Back in the 1990s, I saw a movie, set in a big city, that focused on a small group of people who wore very distinctive uniforms. This group wasn’t carrying out its mission very well. The members of the group were portrayed in the film stereotypically. One was gullible. One prayed too much. One was really, really dumb. But then they were saved when someone came from completely outside the group, someone totally unexpected. She got everyone working together. And the group was suddenly successful. The actress who portrayed that woman was Whoopi Goldberg.
And the film was? No, it wasn’t “Sister Act.”
It was “Eddie.” The city was New York. The group was the New York Knicks, a team that was constantly losing until one day a fan named Eddie (Goldberg), through a fluke, became their coach. She turned the Knicks into a winning team.
I bring up “Eddie” because it has something to do, I think, with the disrespect that modern society -- whether Hollywood or the Vatican -- accords to nuns. Women religious, who have devoted their lives to the service of others in the service of God, have a right to feel frustrated and angry at the way they are portrayed by the Catholic church hierarchy and mainstream media.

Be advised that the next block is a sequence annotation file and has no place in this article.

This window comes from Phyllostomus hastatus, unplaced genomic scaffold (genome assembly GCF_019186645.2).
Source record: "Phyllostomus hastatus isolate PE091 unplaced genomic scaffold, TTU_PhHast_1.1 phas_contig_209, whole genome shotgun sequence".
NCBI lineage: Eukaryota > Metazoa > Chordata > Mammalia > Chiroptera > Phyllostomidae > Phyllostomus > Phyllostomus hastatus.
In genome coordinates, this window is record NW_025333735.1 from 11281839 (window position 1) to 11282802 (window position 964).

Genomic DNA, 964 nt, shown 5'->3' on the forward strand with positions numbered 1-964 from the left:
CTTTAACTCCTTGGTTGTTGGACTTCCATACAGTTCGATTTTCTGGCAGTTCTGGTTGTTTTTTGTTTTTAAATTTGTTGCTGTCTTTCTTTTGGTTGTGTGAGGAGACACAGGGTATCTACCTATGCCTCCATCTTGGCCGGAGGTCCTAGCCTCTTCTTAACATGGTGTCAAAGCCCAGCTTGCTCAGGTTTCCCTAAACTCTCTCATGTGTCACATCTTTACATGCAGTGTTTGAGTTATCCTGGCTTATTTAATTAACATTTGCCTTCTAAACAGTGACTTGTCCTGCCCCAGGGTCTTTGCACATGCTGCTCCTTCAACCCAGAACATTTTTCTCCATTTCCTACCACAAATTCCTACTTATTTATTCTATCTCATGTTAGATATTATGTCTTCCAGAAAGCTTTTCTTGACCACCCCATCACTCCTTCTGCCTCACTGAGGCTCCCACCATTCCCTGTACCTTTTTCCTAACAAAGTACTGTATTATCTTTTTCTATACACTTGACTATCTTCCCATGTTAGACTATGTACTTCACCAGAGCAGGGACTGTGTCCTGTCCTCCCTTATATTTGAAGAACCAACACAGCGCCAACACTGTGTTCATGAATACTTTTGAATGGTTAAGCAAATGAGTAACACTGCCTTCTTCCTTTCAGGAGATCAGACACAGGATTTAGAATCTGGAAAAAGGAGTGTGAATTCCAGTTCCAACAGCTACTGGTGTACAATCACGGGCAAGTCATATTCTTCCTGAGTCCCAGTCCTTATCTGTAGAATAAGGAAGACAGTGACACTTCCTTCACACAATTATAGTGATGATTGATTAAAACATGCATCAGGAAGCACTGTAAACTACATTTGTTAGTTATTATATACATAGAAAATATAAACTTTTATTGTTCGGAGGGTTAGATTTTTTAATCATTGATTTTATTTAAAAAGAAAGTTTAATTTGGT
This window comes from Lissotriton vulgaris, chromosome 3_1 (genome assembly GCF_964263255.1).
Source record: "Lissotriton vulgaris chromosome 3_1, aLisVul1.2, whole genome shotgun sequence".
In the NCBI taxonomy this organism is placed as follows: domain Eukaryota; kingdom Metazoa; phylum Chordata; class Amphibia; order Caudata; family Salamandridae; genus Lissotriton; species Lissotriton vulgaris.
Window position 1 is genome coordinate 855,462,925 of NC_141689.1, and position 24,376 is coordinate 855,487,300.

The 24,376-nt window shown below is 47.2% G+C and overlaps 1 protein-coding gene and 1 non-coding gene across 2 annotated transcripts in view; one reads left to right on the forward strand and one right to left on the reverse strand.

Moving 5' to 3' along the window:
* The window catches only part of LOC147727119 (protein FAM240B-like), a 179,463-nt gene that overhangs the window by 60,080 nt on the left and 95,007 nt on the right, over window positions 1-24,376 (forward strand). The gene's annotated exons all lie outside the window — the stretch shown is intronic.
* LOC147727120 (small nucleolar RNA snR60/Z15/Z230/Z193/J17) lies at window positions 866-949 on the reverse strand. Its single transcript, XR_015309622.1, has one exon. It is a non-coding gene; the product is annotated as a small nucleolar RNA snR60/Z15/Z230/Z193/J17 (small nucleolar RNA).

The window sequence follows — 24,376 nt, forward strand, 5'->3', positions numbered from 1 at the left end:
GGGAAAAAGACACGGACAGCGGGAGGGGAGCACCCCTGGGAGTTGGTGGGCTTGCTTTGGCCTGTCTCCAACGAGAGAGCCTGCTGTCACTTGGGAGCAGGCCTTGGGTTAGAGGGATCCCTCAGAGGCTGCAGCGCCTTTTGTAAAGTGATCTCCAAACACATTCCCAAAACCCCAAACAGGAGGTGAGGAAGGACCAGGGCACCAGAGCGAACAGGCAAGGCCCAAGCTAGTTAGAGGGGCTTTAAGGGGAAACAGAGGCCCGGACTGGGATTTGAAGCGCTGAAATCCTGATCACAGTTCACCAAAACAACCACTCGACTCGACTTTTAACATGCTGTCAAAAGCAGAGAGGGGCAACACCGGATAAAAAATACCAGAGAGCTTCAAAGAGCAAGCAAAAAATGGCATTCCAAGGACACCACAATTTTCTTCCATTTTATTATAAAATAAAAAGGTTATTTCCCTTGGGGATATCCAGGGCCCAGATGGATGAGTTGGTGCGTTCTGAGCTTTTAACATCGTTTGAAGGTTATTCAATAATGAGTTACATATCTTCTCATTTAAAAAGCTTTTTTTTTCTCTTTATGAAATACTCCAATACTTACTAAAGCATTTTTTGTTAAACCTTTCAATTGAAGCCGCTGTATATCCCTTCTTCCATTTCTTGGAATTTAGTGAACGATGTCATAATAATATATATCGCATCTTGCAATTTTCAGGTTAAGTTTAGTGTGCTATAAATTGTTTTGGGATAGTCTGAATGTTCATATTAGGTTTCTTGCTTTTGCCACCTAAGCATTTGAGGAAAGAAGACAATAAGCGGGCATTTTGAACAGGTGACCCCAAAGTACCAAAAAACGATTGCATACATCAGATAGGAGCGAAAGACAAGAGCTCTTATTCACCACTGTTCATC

It is as if the bishops, movie producers and many other opinion leaders have gone out of their way to misunderstand the work that sisters do, to willfully misunderstand them as people. It’s almost as if there is a conspiracy to belittle these women, to label them either as uppity or dotty, to laugh at them and slap them down.
This is rooted in the status of nuns as outsiders. As Americans, we live in a culture that makes fun of everyone. We say with pride that nothing is sacred. Exhibit A: “Eddie.”
When they are winning, we will worship at the altar of sports teams like the Knicks. But, if the Knicks have a bad season or two -- or even a bad game -- we will boo them and ride them and deride them.
As a culture, we like to cut our heroes down to size. It’s an aspect of jealousy, for sure, and a socially acceptable meanness. We are unsettled by these heroes, whether basketball players or movie stars or politicians -- by their otherness. So we like to see them unsettled.
Still, they are doing what we do every day, trying to use their skills to gain status and make money.
The otherness is much stronger for women who are using their skills in ways that aren’t aimed at bringing in a lot of dough or accolades. Sisters, for modern-day Americans, seem really odd.